I’m not dealing with this. This is just an all-time lazybones act that I want absolutely nothing to do with. Guys, really? Peanut butter slices? Why are they doing this to us? If they get rid of peanut butter in the jar, what will butter knives be used for? I can imagine that they’d be quite bitter after this blatant display of disrespect. In my house I have no need for a butter knife except for the spreading of the peanut butter. Why? Because I refuse to use the knife for things like butter. Who
does this? Are you people really out there using the knives for butter? That’s dumb. Dare to be different.

I’m just saying. My butter knife serves other purposes other than the boring buttering of my biscuits. I got spoons for that or steak knives. Duh! Also, I’ve used my butter knife as a screwdriver of sorts because I’m a lady and I know how to improvise. And what makes them think they know how I like my peanut butter? I like it thick, but not too thick where I’m choking to death, but just enough to give me a slight gag reflex. Keep in mind I’m talking about peanut butter. Also, how will this work? Will it be wrapped like sliced cheese regardless? And what consistency will it be? How will they handle the nuts? What if I like really creamy?

This is too much for me to deal with right now.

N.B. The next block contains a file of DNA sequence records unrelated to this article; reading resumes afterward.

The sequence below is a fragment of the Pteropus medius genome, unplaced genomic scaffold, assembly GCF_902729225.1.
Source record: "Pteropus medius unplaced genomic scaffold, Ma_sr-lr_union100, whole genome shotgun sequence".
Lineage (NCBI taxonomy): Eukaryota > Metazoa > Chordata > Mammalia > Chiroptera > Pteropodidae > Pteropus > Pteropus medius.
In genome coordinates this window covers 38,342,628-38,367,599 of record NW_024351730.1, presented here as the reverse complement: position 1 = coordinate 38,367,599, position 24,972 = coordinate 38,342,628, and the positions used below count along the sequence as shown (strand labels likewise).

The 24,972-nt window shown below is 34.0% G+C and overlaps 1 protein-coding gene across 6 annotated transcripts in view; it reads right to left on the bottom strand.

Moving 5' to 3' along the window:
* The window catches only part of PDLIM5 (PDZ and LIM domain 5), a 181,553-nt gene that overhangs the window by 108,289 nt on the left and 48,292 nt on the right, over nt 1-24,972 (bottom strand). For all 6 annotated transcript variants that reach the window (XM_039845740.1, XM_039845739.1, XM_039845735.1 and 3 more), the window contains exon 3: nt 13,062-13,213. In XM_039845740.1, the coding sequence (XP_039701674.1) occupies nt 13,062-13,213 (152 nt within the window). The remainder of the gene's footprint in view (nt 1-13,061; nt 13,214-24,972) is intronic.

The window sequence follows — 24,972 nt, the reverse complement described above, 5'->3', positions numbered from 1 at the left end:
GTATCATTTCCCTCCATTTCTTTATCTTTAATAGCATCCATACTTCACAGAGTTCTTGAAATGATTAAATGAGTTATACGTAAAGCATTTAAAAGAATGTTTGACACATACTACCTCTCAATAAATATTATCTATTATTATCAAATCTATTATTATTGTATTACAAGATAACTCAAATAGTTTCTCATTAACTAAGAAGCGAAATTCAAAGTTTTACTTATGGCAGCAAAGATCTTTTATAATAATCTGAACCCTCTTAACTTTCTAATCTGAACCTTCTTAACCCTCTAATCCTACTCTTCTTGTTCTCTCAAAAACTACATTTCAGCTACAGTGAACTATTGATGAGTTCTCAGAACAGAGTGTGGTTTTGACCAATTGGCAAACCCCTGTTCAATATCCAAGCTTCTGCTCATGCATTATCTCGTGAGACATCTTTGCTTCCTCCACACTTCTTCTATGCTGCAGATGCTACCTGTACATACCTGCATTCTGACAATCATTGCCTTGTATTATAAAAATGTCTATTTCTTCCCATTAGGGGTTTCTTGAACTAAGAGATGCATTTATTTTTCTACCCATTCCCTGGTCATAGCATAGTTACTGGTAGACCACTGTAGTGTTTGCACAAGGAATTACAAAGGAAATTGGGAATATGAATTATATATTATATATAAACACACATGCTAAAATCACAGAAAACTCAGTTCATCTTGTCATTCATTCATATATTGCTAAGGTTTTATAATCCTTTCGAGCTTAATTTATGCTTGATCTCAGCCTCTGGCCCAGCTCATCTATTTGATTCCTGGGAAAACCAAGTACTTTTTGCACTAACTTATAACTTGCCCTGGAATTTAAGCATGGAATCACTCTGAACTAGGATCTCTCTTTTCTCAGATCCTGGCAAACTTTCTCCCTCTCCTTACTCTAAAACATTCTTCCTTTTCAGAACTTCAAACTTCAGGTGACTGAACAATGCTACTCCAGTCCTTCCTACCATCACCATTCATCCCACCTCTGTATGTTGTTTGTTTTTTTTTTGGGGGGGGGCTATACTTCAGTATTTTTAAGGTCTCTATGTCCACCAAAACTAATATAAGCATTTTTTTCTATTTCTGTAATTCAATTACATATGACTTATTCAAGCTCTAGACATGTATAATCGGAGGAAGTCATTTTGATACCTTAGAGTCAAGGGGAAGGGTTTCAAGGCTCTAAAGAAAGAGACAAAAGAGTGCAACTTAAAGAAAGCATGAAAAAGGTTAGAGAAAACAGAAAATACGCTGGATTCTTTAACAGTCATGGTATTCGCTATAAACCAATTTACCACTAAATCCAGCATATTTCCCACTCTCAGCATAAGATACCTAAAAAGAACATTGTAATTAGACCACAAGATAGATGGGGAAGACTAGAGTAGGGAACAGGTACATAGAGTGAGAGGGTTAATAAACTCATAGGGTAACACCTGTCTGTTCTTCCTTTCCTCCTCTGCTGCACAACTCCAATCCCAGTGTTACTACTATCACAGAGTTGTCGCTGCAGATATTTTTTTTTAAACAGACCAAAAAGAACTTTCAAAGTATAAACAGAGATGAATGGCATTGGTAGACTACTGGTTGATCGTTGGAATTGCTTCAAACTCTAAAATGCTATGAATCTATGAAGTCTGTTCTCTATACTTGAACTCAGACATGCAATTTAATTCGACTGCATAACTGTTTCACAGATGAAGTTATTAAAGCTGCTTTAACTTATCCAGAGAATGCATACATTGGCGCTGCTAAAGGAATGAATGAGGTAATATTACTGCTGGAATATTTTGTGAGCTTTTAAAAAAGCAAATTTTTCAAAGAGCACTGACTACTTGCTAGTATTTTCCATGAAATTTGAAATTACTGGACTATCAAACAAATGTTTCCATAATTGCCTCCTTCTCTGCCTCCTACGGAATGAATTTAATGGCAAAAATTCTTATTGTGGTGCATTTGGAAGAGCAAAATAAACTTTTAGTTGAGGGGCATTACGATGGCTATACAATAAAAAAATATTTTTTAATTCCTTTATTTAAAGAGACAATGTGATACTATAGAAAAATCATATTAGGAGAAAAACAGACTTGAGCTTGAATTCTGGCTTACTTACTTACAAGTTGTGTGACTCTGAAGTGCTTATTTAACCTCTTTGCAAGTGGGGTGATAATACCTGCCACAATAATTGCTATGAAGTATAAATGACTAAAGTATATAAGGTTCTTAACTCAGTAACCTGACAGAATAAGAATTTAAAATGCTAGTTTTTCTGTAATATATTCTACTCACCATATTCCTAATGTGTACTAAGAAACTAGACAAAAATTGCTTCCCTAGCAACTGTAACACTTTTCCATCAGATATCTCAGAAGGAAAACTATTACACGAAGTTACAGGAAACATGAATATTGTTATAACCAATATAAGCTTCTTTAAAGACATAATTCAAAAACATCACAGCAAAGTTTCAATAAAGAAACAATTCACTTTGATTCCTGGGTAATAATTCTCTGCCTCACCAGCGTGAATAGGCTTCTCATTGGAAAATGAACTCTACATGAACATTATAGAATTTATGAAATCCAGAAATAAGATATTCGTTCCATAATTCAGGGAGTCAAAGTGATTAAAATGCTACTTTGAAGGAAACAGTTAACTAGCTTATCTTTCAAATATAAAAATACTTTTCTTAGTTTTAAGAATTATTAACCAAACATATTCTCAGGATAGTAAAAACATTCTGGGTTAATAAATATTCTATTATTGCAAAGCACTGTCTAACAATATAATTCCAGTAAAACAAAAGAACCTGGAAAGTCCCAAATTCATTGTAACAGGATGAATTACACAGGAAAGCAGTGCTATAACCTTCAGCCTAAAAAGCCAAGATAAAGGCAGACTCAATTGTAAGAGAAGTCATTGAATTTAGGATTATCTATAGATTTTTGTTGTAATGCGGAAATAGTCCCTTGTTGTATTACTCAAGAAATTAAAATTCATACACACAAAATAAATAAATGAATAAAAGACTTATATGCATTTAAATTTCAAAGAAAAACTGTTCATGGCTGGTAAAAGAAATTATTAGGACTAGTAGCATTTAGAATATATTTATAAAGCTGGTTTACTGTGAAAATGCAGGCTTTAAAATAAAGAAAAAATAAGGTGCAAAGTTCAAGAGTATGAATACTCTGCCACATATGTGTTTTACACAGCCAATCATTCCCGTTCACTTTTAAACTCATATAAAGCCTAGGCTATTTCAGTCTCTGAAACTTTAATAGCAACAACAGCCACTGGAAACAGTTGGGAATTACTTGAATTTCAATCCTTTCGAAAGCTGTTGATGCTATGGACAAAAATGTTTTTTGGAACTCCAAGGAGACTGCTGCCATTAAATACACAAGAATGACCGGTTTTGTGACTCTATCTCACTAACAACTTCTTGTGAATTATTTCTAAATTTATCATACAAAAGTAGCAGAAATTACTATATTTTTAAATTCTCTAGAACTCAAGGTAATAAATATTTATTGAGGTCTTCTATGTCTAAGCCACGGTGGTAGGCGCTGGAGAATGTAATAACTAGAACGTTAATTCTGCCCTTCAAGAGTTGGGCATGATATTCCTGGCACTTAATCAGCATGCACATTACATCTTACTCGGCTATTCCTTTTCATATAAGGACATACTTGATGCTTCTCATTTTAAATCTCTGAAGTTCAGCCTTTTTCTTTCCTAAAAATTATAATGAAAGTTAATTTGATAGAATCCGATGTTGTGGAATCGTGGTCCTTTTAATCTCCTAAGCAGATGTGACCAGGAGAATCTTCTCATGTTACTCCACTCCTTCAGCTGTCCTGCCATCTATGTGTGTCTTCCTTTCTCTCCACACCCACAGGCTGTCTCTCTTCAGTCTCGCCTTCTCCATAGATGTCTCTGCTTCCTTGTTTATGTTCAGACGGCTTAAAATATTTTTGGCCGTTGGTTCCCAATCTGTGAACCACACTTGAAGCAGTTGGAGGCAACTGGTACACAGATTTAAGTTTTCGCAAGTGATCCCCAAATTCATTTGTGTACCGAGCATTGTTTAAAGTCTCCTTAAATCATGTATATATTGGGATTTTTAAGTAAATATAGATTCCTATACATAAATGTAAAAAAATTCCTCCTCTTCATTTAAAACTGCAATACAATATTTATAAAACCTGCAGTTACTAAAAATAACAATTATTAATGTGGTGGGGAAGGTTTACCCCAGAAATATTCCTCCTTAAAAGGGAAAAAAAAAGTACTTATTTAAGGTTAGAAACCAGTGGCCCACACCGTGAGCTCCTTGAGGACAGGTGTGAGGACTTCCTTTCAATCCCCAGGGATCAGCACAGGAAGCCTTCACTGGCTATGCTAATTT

Story below…

Courtesy of ABC

The days of the perfect peanut butter sandwich may be here.

Pre-sliced peanut butter is on its way to U.S. store shelves in test markets, food researchers from Oklahoma State University said Monday.

The new form of peanut butter, which will come in individually wrapped plastic sheets, is the product of more than three years of intense research, and 500 different formulas.

“It looked good, it tasted good. We were excited,” said William McGlynn, part of the team at Oklahoma State that worked on the project. “Their biggest hurdle was to get the peanut butter so it wouldn’t stick to the wrap. But don’t ask them how they did that.”

The peanut butter comes individually wrapped in plastic sheets, like sliced cheese. A package of 16 one-ounce slices is expected to cost about $2.50 and start selling soon in Wal-Mart stores in Oklahoma and the Dallas-Fort Worth area, McGlynn said.

“The kids can make their own peanut butter sandwiches without making a mess. It’s all about convenience.”

Institutional customers, such as school cafeterias, also have expressed interest in uniform portions, he added. Only creamy peanut butter will be available at first, but McGlynn said researchers were hard at work on crunchy slices.

ABCNEWS Radio’s Michael Barr and affiliate KTUL in Tulsa, Okla., contributed to this report.